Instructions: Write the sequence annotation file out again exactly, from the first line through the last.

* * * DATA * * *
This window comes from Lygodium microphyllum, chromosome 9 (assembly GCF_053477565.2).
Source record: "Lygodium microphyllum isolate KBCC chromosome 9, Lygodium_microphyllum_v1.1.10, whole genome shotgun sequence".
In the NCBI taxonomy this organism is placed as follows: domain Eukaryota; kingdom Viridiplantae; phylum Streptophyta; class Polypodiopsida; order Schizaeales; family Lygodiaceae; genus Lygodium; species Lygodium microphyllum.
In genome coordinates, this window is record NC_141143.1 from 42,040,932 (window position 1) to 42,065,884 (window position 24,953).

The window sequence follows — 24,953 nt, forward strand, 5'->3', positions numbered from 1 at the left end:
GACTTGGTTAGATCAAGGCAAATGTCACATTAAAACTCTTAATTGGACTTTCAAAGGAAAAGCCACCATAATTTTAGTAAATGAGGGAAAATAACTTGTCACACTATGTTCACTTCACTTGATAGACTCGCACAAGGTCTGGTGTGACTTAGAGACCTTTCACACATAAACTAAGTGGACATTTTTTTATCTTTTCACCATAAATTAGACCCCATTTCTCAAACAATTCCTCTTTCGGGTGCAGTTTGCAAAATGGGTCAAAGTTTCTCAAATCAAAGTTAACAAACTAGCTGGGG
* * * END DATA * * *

This window comes from Lygodium microphyllum, chromosome 9 (assembly GCF_053477565.2).
Source record: "Lygodium microphyllum isolate KBCC chromosome 9, Lygodium_microphyllum_v1.1.10, whole genome shotgun sequence".
In the NCBI taxonomy this organism is placed as follows: domain Eukaryota; kingdom Viridiplantae; phylum Streptophyta; class Polypodiopsida; order Schizaeales; family Lygodiaceae; genus Lygodium; species Lygodium microphyllum.
In genome coordinates, this window is record NC_141143.1 from 42,040,932 (window position 1) to 42,065,884 (window position 24,953).

The window sequence follows — 24,953 nt, forward strand, 5'->3', positions numbered from 1 at the left end:
GACTTGGTTAGATCAAGGCAAATGTCACATTAAAACTCTTAATTGGACTTTCAAAGGAAAAGCCACCATAATTTTAGTAAATGAGGGAAAATAACTTGTCACACTATGTTCACTTCACTTGATAGACTCGCACAAGGTCTGGTGTGACTTAGAGACCTTTCACACATAAACTAAGTGGACATTTTTTTATCTTTTCACCATAAATTAGACCCCATTTCTCAAACAATTCCTCTTTCGGGTGCAGTTTGCAAAATGGGTCAAAGTTTCTCAAATCAAAGTTAACAAACTAGCTGGGG